What might have otherwise become just another anonymous moment of vehicular impunity on the streets of Cambodia’s capital has leapt into the public consciousness and will now likely stay there for much longer than many in officialdom want, thanks to a bystander with a mobile phone camera.
Could this be Cambodia’s first viral video?
The low-fi, 34-second clip was originally on the blog LTO Cambodia last Thursday and has since logged 34,000 views from combined YouTube postings.
On another popular web forum, Khmer440, two separate posting on the incident had received a total of 3,125 views by Monday afternoon.
Comments on LTO Cambodia range from the jaded – “That’s Phnom Penh!” – to the incredulous.
“How can Cambodia move forward if these people are doing this to their own country?” one poster asks.
The driver has been reported by police as Sok Than, a deputy director at the Ministry of National Assembly-Senate Relations Inspection Department. His family says he suffers from a mental illness, according to deputy municipal traffic police director Pen Khon. The vehicle has been confiscated, while Sok Than was released on Thursday into his family’s care.
It’s unclear if charges will be laid.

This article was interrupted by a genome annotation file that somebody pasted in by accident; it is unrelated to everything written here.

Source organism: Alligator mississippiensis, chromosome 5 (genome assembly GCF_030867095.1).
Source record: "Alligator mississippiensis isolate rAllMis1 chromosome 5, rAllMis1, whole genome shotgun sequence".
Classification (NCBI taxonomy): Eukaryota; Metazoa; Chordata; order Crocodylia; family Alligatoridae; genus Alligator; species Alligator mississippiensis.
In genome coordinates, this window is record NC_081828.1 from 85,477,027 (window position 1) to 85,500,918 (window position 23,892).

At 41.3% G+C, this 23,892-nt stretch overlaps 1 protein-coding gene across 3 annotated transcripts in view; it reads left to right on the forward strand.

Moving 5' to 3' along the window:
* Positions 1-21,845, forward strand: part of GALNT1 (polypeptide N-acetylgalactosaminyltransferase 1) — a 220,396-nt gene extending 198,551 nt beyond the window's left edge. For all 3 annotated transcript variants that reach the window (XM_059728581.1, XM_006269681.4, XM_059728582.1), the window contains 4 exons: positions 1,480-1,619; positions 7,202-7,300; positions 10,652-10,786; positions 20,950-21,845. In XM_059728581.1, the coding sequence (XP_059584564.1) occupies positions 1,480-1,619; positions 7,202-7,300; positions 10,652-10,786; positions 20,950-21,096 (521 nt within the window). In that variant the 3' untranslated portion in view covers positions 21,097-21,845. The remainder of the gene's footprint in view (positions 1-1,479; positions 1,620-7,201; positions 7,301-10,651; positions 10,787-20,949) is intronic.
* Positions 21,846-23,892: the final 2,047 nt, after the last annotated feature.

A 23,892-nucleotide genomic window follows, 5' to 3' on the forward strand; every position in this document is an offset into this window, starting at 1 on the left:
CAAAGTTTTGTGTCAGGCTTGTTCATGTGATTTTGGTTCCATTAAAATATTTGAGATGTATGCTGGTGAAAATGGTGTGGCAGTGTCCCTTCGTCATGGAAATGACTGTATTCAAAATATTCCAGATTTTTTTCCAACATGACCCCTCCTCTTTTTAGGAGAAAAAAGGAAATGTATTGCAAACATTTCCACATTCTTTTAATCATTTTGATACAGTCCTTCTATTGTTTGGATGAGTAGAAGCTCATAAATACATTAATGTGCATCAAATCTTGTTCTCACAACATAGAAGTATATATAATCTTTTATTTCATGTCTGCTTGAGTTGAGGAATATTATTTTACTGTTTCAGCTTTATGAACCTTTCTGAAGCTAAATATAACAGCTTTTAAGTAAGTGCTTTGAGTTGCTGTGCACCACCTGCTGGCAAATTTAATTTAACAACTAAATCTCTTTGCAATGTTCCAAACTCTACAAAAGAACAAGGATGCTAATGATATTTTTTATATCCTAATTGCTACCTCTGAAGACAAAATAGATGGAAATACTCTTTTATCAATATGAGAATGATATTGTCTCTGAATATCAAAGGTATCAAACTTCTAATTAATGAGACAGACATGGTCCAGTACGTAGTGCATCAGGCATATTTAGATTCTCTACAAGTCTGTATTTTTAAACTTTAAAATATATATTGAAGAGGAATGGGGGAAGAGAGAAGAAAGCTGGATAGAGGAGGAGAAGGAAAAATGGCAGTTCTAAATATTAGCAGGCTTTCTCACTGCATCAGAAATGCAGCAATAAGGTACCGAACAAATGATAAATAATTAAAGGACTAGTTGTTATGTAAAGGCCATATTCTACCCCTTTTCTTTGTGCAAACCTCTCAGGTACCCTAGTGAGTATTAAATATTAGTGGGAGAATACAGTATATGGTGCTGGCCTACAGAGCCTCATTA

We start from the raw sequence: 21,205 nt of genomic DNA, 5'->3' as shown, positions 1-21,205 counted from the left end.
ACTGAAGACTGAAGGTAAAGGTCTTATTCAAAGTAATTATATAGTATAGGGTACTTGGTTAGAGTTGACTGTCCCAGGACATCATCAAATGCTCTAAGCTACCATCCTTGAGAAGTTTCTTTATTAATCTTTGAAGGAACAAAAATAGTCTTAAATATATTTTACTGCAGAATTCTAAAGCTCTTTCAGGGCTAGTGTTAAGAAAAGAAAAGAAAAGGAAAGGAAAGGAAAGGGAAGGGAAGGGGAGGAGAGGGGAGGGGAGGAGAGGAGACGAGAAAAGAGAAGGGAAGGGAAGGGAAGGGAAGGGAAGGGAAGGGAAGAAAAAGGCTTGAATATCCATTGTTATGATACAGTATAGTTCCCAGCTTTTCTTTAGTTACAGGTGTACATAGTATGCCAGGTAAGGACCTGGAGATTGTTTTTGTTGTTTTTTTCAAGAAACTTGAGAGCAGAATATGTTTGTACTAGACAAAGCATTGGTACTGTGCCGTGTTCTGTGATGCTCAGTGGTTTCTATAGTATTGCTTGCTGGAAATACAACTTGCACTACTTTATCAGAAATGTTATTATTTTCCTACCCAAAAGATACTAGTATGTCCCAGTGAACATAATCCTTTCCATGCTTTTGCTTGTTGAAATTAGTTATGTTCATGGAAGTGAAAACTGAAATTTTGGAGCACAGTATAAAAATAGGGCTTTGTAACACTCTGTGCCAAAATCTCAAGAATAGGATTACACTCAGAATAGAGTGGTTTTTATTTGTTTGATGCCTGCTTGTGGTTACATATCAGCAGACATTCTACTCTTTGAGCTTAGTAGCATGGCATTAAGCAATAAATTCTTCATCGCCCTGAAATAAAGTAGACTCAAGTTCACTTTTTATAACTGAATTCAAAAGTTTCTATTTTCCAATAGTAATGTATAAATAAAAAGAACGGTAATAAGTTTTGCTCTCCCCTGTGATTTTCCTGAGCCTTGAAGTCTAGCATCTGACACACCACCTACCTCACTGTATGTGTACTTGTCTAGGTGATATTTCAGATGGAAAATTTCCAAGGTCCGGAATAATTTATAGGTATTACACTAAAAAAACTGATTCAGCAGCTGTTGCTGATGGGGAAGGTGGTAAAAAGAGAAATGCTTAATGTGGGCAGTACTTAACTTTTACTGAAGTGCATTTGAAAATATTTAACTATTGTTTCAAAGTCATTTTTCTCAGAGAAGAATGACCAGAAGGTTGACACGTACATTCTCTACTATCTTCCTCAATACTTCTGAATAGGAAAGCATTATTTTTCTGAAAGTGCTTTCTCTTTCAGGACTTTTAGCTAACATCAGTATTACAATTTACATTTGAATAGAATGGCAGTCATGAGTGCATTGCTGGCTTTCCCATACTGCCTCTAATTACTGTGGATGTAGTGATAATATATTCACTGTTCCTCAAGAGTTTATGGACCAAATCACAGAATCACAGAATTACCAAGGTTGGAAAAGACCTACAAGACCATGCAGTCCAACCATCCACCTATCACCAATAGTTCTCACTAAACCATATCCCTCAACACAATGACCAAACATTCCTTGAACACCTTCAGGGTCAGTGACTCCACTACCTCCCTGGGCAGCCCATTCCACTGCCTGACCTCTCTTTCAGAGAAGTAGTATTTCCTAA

“It is an individual’s problem and does not affect the government,” replied Council of Minister Spokesman Phay Siphan when asked by a reporter whether this kind of behaviour, now making the rounds on the social media websites, embarrasses a government struggling to address both impunity and one of the worst traffic records in Asia.
Others were less forgiving.
“He should resign from his position for such behaviour,” said one government officials who did not want to be named. “He is a top official so he should do the polite thing and respect local authorities and the law.”
The incident highlights the immediacy of information in a country where, not too, long ago the official record was something that was always subject to debate.
“These days, when you see an accident or any unusual cases on the street, you can capture that very moment and tell your friends,” said prominent Cambodian blogger Tharum Bun via Google chat.
“Web tools like YouTube and Facebook help spread the stories faster and faster.
“I was on Twitter and quickly learned that a Phnom Penh expat had just posted a blog post with video about a traffic accident. … While watching the video, I told a friend about this and sent her the link,” he added.
“A day later I realised that people on social networking sites shared the video clip on Facebook. Thus, friends of their online friends are well aware of this.”